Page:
Disposable oxygen level monitoring sensor to avoid spread of infections

The Pennsylvania-based firm DOXS Technology Systems has created a new single-use sensor for monitoring oxygen level and measuring the percentage of oxygen occupied in the exchange of gas carried out by the lungs of a patient, or the portion of inspired oxygen (FiO2). Presently worn out galvanic oxygen sensors have been in continuation for years, but they have a few drawbacks that when combined creates a possible threat. Particularly, they are not sterilizable and due to their hefty cost, they are reutilized among patients. This generates likelihood for pathogens to stay put on the sensor and to hop from patient to patient.

DOXS’ technique is supported on that element discovered in zinc air batteries, normally employed in hearing aids, which by oxidizing zinc produces electricity inside the battery with the help of oxygen present in the surrounding. This may be a most important penetration in sensor technology since they can be created for significantly a smaller amount than usual devices, and DOXS considers they will be able to sell them for almost $45 per pop. This is significantly low than present sensors that have a price tag of almost $200 each.

DOXS has urbanized models, and a completely operational presenter, with the assistance of West Pharmaceutical, a firm that aids to develop medical products. These gadgets are a bit smart. Due to the natural function of a zinc-air battery, the moment the sensor is detached out of its covering and it stumbles upon with air, it regulates itself to a concentration of 21% atmospheric oxygen. It utilizes dual points to do so, the original the atmospheric level upon opening and 0% oxygen while it is vacuum preserved.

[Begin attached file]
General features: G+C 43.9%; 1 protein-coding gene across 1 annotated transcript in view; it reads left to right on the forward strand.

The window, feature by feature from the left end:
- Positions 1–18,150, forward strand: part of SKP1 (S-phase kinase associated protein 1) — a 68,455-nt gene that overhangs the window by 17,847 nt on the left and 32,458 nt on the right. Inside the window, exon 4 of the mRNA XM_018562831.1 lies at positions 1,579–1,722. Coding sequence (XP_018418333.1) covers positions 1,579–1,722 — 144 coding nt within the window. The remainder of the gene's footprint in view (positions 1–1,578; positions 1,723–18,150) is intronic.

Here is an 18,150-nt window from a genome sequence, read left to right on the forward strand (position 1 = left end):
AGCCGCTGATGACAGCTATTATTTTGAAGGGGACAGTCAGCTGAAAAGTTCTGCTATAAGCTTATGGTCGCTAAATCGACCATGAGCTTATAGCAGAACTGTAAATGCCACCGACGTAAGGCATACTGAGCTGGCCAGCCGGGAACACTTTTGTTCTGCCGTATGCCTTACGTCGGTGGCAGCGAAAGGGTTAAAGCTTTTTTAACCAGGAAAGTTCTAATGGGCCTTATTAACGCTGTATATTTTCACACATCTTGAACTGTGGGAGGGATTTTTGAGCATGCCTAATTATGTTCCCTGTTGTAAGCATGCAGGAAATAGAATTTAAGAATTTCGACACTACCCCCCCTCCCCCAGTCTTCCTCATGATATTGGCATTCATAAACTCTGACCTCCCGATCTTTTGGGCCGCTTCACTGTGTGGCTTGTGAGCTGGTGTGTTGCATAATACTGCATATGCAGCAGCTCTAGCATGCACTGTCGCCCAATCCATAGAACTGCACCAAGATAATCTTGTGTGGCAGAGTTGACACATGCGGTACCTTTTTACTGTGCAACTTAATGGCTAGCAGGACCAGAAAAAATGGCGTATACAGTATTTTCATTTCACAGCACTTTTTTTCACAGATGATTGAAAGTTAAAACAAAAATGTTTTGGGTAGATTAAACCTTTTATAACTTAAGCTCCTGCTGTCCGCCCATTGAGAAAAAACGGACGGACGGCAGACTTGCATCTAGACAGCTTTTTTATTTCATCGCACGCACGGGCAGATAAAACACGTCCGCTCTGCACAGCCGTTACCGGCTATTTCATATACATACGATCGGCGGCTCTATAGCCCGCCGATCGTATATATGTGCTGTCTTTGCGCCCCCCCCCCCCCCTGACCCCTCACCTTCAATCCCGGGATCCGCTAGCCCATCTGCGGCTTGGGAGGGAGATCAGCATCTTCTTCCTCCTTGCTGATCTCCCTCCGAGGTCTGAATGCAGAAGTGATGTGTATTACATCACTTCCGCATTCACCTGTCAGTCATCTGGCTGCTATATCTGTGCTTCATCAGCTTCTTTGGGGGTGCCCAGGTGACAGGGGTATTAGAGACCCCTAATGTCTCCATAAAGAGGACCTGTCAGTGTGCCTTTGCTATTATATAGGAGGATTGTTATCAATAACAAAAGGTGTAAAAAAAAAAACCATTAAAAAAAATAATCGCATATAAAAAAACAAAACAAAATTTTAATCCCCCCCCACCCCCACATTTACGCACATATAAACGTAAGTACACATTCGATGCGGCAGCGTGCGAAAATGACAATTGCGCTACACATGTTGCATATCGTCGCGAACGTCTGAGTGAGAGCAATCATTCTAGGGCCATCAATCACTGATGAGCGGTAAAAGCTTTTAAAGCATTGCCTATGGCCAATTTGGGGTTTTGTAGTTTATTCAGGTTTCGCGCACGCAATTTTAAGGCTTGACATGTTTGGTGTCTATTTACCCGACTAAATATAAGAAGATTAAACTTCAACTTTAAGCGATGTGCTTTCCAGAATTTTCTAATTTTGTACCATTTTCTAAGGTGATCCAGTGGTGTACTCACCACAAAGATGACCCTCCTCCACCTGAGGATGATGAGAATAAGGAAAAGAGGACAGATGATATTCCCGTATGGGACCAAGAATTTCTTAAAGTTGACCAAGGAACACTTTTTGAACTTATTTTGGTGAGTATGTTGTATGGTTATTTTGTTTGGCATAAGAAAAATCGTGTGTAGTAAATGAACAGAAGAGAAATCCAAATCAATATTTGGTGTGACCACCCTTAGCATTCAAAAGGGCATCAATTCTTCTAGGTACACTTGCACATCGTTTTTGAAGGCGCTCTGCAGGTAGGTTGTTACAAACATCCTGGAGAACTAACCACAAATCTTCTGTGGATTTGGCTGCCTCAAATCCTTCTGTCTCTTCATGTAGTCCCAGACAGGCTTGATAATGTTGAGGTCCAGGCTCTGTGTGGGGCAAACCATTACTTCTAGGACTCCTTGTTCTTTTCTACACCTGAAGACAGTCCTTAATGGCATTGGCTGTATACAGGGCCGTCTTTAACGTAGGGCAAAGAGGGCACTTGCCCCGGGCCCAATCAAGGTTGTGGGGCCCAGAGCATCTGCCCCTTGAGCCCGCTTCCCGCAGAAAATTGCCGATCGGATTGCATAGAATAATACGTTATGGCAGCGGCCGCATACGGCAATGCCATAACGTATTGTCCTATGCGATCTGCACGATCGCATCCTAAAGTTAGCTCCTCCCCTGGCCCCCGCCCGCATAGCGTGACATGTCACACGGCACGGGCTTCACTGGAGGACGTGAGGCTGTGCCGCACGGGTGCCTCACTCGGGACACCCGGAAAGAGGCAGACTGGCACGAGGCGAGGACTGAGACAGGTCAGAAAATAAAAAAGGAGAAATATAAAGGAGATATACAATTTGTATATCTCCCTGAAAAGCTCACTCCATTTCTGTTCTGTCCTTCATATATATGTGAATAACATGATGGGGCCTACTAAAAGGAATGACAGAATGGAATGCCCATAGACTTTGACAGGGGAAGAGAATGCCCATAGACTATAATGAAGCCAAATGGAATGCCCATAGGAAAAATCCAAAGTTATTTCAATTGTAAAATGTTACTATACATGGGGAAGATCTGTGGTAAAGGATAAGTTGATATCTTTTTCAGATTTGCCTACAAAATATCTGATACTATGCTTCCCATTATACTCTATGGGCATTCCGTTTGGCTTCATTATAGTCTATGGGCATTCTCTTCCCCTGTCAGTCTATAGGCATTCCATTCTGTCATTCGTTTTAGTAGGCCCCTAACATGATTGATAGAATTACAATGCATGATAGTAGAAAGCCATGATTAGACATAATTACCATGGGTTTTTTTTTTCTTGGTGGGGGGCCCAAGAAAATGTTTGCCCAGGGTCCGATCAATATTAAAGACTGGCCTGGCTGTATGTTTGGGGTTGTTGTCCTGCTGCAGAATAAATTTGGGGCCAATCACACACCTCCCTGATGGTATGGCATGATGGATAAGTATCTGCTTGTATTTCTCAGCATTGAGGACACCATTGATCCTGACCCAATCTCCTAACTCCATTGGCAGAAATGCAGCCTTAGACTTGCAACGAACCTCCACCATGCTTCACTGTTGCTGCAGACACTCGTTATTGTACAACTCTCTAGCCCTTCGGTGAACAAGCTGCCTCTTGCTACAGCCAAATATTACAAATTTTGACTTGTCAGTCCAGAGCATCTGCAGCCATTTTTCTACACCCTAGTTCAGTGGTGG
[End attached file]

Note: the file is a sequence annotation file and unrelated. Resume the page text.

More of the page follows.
The company has several enhancement patents pending and two confirmed patents, but to thrust it to the subsequent level the organizers are in search of investors. Financial support would allow it to conduct clinical trials, create prototypes, commence market launch, obtain FDA approval, and undergo a supervised nationwide expansion.

Well, if all things go well, the new disposable oxygen level monitoring sensor will be a boon for the doctors as well as patients.

Vaibhav Bhosale undertook the post of Content Writer at Medical Device News in November 2016, following a 1.2-year of experience as an Project Lead; Instructional Writer at eNyota Learning Pvt. Ltd. His immense interest in reading brought him in this field. He can be reached at vaibhav@medicaldevicenews.net